The clearest passage describing the Bride of Christ, calls it a mystery (Eph. 5:32). That in itself should tell us maybe we shouldn't be too dogmatic when speaking of Christ's bride. The word "bride" appears only seven times in the New Testament, three of which refer to the bride chamber. The only time it is used in the Gospels is found in John 3:29 where John the Baptist refers to the Christ as the bridegroom, but he is speaking to Jews. God viewed Israel as His bride (Jer. 3:14). So John's reference to Christ, Who is God, most likely has to do with His relationship to Israel.
Jesus referred to "bridegroom" eleven times, and although He does not specifically say that He is the Bridegroom, in most cases it is clear that He is speaking of Himself (Matt. 9:14-15; Mk. 2:19-20; Lk. 5:34-35). With the exception of Matthew 25:10-13, all His references are in response to the criticism of the Pharisees over His disciples failing to observe the fast. In Matthew, He describes the Second Coming as His return as the Bridegroom (Matt. 25:1-13). Paul speaks of the Church being "espoused" (engaged) to Christ (2 Cor. 11:2). In the Ephesians passage mentioned above, Paul describes the relationship of a husband and his wife to that of Christ and the Church.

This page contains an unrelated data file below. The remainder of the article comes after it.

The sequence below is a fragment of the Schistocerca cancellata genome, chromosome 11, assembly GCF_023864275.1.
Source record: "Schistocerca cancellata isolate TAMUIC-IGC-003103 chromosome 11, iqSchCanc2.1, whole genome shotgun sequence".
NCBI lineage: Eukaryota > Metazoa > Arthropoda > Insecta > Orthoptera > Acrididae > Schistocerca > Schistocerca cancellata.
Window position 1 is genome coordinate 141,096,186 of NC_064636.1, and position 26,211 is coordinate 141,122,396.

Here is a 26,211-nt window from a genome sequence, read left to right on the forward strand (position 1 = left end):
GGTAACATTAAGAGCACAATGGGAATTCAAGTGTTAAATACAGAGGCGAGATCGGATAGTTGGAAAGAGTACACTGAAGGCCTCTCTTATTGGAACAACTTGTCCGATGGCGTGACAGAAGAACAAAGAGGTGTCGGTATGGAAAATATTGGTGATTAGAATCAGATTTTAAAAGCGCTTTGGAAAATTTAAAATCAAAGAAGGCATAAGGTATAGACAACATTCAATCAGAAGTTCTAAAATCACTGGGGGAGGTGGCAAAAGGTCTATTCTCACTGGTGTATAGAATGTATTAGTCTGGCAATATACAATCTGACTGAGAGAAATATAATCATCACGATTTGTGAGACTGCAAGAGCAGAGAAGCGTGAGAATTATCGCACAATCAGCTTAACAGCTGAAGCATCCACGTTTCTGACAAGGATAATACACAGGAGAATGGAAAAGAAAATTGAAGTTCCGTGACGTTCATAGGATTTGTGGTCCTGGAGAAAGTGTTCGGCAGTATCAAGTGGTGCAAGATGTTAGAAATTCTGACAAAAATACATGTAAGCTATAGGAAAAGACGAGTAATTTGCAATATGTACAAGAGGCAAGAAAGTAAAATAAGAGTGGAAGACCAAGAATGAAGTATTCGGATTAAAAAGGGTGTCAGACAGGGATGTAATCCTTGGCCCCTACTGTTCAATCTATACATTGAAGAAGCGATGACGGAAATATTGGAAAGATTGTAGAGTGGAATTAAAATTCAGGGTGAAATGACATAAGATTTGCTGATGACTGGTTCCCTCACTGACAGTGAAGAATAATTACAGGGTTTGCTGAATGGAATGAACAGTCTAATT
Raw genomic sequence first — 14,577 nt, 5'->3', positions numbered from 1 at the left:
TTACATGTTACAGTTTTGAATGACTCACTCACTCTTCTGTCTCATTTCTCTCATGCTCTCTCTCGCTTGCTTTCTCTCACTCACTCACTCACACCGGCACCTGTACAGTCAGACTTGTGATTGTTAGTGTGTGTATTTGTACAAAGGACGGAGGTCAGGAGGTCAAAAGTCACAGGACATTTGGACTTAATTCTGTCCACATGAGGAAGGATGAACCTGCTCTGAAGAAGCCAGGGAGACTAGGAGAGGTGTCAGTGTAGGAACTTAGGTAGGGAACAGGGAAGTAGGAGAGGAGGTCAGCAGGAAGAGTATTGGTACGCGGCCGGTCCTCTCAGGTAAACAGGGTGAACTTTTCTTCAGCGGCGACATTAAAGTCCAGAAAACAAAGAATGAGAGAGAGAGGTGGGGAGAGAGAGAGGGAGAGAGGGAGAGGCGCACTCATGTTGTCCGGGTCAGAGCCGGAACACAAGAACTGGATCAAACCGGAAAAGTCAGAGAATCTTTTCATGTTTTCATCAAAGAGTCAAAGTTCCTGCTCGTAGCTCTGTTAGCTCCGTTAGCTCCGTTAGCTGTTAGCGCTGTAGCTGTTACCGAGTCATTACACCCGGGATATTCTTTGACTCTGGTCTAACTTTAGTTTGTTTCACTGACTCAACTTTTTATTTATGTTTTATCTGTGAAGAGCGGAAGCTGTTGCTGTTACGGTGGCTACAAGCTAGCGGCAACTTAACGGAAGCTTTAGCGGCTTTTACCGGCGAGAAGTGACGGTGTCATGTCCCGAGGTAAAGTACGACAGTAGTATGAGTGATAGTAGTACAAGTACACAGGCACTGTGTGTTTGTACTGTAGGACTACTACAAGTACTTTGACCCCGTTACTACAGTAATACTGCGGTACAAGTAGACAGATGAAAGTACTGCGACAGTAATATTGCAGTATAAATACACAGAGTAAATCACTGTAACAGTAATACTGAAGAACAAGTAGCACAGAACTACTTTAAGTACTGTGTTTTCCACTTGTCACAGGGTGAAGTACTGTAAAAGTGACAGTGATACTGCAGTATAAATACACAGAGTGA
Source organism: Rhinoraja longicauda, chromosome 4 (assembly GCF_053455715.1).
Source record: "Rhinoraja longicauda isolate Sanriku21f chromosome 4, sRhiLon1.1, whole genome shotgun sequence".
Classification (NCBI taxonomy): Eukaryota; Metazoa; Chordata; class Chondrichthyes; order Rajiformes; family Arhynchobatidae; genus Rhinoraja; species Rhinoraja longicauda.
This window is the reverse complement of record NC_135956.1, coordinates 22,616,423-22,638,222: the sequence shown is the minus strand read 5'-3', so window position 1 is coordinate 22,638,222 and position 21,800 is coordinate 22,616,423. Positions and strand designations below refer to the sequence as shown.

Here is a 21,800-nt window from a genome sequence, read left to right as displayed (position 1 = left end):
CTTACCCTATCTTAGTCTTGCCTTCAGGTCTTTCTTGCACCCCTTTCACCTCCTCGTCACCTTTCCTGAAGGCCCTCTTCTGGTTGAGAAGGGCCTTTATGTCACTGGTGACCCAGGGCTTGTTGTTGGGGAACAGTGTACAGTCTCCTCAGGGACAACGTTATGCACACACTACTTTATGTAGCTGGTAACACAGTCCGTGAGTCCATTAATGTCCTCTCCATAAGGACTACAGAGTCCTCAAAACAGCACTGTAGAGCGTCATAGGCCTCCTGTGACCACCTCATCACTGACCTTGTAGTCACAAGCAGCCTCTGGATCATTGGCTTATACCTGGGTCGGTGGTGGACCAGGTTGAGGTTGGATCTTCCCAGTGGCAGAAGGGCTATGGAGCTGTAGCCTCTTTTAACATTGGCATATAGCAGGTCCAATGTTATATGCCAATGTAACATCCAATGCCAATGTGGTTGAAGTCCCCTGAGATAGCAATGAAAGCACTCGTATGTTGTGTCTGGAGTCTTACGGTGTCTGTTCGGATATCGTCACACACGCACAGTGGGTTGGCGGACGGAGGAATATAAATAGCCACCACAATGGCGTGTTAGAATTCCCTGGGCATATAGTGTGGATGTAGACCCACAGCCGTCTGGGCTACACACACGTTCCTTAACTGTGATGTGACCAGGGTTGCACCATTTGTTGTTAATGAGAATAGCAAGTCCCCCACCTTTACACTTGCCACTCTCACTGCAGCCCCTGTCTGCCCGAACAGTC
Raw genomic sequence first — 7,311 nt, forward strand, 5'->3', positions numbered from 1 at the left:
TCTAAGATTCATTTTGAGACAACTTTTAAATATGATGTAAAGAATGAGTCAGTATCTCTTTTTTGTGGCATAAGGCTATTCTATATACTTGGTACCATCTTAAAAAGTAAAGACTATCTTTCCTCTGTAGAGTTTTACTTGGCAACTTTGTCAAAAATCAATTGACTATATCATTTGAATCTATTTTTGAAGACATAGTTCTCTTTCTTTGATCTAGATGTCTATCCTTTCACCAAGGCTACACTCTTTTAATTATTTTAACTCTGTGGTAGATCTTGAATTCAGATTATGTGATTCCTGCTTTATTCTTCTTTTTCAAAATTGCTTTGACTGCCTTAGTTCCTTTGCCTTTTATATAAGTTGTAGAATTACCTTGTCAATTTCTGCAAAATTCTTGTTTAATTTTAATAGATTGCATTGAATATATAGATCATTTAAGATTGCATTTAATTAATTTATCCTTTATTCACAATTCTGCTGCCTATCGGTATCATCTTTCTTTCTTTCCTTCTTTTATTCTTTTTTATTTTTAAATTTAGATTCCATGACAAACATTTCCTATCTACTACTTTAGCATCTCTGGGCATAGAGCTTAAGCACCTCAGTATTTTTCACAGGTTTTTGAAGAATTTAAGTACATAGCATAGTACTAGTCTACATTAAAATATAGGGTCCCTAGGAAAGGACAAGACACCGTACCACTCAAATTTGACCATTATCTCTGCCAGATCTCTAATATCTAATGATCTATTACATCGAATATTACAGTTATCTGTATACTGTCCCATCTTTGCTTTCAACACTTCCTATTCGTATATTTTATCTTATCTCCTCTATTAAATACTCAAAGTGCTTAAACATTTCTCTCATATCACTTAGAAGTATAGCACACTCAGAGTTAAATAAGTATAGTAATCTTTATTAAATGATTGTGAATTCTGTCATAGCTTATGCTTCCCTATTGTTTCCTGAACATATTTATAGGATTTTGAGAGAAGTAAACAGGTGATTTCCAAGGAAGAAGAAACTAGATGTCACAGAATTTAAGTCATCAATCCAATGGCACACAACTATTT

From the Old Testament view that Israel was the bride of Jehovah, and the New Testament presenting the mystery of the Church being the Bride of Christ, one might get the impression that God is a bigamist. Obviously that is not the case because, even though He permitted men to take more than one wife in the Old Testament, it was not what He intended. The New Testament clearly teaches that a believer is to have only one wife if he would be considered a spiritual leader (1 Tim. 3:2; 3:12; Titus 1:6). Certainly man can not be considered more spiritual than God!
Perhaps the answer lies in Revelation where the marriage takes place (Rev. 19:7-9); the description of the Bride as being "the holy city, new Jerusalem" (Rev. 21:1-2); and the description of the New Jerusalem, itself (Rev. 21:9-14). The Lord's Bride consists of all of those saved by grace through faith in Jesus Christ, both Jew and Gentile. Paul wrote that there is no longer a separation between Jew and Gentile, but both are united in the Body of Christ (1 Cor. 12:13; Gal. 3:28; Eph. 2:13-16). The New Jerusalem is made up of twelve gates representing the twelve tribes of Israel, and twelve foundation stones representing the twelve apostles (Rev. 21:12-14). So, the best I can do to explain why Israel is married to Jehovah, and the Church is married to Christ, is found in the composition of the Church. Just as both represent the Bride, Jehovah and Jesus (One in the Same in my opinion) are the Bridegroom.